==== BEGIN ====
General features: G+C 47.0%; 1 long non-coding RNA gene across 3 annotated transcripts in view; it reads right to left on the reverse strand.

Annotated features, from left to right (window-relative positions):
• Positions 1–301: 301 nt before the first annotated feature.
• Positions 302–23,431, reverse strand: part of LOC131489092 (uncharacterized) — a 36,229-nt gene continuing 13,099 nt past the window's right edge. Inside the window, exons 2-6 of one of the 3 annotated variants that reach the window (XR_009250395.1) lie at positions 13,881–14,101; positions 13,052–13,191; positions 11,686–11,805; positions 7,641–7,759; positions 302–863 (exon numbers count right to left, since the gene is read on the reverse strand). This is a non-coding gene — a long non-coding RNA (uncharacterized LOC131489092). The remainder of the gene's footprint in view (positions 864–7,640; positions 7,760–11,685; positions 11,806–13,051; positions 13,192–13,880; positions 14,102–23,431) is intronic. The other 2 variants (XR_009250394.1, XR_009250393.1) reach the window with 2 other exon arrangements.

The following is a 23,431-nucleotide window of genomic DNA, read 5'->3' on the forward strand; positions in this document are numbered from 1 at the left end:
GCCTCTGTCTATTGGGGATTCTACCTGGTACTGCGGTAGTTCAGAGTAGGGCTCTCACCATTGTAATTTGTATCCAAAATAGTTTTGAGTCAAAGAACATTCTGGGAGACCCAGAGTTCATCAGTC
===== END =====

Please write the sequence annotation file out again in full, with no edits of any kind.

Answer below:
General features: G+C 47.0%; 1 long non-coding RNA gene across 3 annotated transcripts in view; it reads right to left on the reverse strand.

Annotated features, from left to right (window-relative positions):
• Positions 1–301: 301 nt before the first annotated feature.
• Positions 302–23,431, reverse strand: part of LOC131489092 (uncharacterized) — a 36,229-nt gene continuing 13,099 nt past the window's right edge. Inside the window, exons 2-6 of one of the 3 annotated variants that reach the window (XR_009250395.1) lie at positions 13,881–14,101; positions 13,052–13,191; positions 11,686–11,805; positions 7,641–7,759; positions 302–863 (exon numbers count right to left, since the gene is read on the reverse strand). This is a non-coding gene — a long non-coding RNA (uncharacterized LOC131489092). The remainder of the gene's footprint in view (positions 864–7,640; positions 7,760–11,685; positions 11,806–13,051; positions 13,192–13,880; positions 14,102–23,431) is intronic. The other 2 variants (XR_009250394.1, XR_009250393.1) reach the window with 2 other exon arrangements.

The following is a 23,431-nucleotide window of genomic DNA, read 5'->3' on the forward strand; positions in this document are numbered from 1 at the left end:
GCCTCTGTCTATTGGGGATTCTACCTGGTACTGCGGTAGTTCAGAGTAGGGCTCTCACCATTGTAATTTGTATCCAAAATAGTTTTGAGTCAAAGAACATTCTGGGAGACCCAGAGTTCATCAGTC